Artist: Alan Pasqua
Genre: Contemporary Jazz, Post-Bop
Quality: mp3, 320 kbps
Hello Young Lovers 4:55
I Got It Bad And That Ain’t Good 4:10
Lotus Blossom 7:00
I See Your Face Before Me 5:06
In A Sentimental Mood 5:34
Embraceable You 4:57
Isn’t It Romantic 4:55
Girl From The North Country 5:45
A Time For Love 4:35
There Are Such Things 5:55
Webster’s Dictionary defines the word “soliloquy” as “the act of talking to oneself.” In terms of solo piano recordings, it is an apt title. Pianist Alan Pasqua’s Soliloquy is a sophisticated and reflective, alone-with-the piano work, a deliberative and lovely take on a batch well-chosen standards and one Bob Dylan tune.
A versatile and virtuosic player, Pasqua has recorded with a wide array of top line jazz artists—Jack DeJohnette, Paul Motion, Michael and Randy Brecker, etc—as well as rock/pop artists John Fogerty, Starship, Dylan and more.
A glance at the set list says that Pasqua has got it bad for the music of Duke Ellington, and that’s quite good. He includes Ellington’s “In a Sentimental Mood” and “I Got It Bad And That Ain’t Good,” and “Lotus Blossom,” from the pen of Billy Strayhorn. All are given a expanded harmonic depth that moves them away from a “rote rendition” mode. Melodic flourishes blossom beautifully off the main lines. And that proves to be the template for the entire set—a sojourn into the heart of the melodies that nudges them slightly off the beaten path without pushing them to a point beyond recognisability.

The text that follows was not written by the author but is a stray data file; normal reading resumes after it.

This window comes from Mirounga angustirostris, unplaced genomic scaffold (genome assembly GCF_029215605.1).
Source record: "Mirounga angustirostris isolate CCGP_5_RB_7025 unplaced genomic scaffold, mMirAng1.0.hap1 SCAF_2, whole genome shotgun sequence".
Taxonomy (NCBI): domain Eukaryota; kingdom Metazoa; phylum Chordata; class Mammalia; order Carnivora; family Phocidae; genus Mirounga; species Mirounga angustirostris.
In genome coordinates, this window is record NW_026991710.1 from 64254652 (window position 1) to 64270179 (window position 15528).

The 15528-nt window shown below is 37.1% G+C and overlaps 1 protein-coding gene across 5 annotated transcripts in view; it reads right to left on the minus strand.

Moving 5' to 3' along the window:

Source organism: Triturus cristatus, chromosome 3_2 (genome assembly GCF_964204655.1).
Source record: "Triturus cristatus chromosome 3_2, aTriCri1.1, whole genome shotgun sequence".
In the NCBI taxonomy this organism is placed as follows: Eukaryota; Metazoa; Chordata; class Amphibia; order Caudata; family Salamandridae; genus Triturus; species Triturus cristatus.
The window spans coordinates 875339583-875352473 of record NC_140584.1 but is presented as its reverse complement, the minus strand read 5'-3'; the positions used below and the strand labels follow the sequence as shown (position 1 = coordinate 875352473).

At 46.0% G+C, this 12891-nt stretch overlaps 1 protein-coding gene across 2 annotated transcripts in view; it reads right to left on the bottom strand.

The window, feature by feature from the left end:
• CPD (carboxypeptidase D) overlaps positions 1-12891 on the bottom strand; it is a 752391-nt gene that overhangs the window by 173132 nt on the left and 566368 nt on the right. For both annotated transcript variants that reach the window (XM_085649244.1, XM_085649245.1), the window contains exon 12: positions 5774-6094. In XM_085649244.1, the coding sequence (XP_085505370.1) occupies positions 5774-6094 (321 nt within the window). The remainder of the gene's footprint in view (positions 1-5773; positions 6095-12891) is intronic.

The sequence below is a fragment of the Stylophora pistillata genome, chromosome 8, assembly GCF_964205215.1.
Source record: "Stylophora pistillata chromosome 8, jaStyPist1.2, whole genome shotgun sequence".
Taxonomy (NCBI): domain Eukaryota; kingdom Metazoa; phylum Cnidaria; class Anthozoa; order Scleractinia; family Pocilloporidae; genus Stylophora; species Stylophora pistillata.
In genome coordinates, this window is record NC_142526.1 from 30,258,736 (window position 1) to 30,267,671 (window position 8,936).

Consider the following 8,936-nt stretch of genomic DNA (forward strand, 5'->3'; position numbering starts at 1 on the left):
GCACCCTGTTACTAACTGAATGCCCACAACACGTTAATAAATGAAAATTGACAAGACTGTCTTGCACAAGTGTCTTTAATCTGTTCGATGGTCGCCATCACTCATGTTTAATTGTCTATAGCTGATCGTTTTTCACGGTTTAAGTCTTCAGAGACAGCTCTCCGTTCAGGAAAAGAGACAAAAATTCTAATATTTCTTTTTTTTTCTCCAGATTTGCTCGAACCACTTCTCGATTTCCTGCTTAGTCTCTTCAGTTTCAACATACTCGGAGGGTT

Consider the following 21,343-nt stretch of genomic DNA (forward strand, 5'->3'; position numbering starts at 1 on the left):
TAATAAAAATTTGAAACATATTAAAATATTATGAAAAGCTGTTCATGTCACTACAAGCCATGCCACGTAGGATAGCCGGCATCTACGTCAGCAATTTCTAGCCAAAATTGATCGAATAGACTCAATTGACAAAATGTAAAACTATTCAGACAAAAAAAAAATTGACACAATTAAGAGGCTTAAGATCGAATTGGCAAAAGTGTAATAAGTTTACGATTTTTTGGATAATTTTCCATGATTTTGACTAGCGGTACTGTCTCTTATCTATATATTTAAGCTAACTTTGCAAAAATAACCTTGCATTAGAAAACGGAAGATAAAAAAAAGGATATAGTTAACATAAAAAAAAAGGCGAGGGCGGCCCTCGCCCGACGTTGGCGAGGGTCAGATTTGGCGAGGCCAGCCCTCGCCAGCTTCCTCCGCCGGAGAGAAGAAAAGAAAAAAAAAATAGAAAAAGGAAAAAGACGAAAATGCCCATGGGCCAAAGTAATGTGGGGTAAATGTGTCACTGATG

As for the Dylan tune, “Girl From the North Country,” the opening cut of Dylan’s underrated Nashville Skyline (Columbia, 1969) album: It seems a stretch of a choice for a set consisting of music from Ellington, Cole Porter (“Embraceable You’), Johnny Mandel (“A Time for Love”) and the Schwartz/Dietz team (“I See Your Face Before Me”); but Pasqua shape-shifts this simple song of longing into solemn hymn, a joyful prayer that serves as a highlight, if one must be chosen.
Recorded in Pasqua’s Santa Monica studio on a Steinway concert grand piano that gives the sound an exquisite crispness, Soliloquy earns a spot as one of the top piano albums of the year.
By DAN MCCLENAGHAN